Solovyovo: The Story of Memory in a Russian Village. By Margaret Paxson. Washington, D.C.: Woodrow Wilson Center Press (Editorial). Bloomington and Indianapolis: Indiana University Press. (Order From). 2005. Pp. 390, introduction, afterword, acknowledgements, terms and phrases, bibliography, index.
In a small village in the woods of northern Russia, memory--stretching across a broad collective landscape functions as the glue binding a culture together over time. Karl Marx wrote, "The tradition of all of the dead generations weighs like a nightmare on the brain of the living." (Quoted in Paxson 2005, 8). Margaret Paxson's Solovyovo: The Story of Memory in a Russian Village, spanning "seventy years of totalitarianism, and the hundreds of years of brutish exploitation," brings that weighty past into the present and shows how memory frames life in a small northern Russian village (346). Diving deeply into her research (17-1/2 pages of bibliography and 10 years of fieldwork) and into the lives and stories of her informants, she produces a text that will appeal to academics and non-academics alike. Paxson mines the memories of the small cluster of farmers that make up Solovyovo, revealing herself as an empathetic researcher. Using in-depth participant observation and interviews, and following an overarching metaphor of "the landscape of memory," she expresses how memory becomes translated and reinscribed across time.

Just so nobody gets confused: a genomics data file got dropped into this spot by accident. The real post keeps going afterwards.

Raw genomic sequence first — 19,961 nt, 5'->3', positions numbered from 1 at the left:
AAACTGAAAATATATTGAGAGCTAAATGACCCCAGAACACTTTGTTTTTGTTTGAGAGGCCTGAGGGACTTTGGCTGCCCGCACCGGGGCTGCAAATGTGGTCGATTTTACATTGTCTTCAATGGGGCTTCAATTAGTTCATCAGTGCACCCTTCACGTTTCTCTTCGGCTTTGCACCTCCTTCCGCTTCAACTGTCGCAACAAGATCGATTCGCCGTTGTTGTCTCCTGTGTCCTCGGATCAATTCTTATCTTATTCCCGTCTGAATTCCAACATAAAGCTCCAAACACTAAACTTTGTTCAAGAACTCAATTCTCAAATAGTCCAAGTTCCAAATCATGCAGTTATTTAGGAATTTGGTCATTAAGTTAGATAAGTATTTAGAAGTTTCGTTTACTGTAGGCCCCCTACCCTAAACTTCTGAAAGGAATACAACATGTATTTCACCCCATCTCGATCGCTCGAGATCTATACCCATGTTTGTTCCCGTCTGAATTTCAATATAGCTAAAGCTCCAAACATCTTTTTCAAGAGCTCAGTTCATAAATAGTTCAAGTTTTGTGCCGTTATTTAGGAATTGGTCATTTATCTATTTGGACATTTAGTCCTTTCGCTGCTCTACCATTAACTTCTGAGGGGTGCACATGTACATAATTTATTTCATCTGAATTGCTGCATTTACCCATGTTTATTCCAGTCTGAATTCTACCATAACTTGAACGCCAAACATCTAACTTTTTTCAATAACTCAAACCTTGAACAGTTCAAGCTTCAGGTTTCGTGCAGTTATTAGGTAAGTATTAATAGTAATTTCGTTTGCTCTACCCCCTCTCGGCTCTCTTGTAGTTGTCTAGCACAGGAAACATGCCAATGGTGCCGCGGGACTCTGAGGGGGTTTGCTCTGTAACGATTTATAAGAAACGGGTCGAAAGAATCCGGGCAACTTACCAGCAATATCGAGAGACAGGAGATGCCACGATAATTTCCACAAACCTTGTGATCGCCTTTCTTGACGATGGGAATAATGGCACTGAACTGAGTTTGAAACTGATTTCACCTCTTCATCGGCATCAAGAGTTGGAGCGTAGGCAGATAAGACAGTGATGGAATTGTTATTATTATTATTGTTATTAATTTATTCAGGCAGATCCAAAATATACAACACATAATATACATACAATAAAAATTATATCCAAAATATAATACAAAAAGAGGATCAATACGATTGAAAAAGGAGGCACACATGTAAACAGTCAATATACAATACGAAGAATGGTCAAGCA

By setting the village of Solovyovo in space and time through the memories of its inhabitants, Paxson shows how social memory is enacted in stories, religious practice, social organization, commemorization, and the symbolism of space.
"Death laced the corners of their stories," she writes (29); this landscape of memory is a view of past events (the return of a soldier, the death of Stalin, the destruction of a church) through present eyes. But also, as Paxson says, memory casts the present into the future to be rendered anew by individual choices and societal changes. Paxson's idea of memory is an act of persistence defining cultural identity.
Through Paxson's extended metaphor of "the landscape of memory," Solovyovo becomes a place of power and social memory spanning the centuries from the tsars and feudal landlords; to Bolsheviks and civil wars; to collectivization and socialism; and to perestroika and open markets. Held in memory and reified in ways of acting socially, we learn that memories are never free from their historical...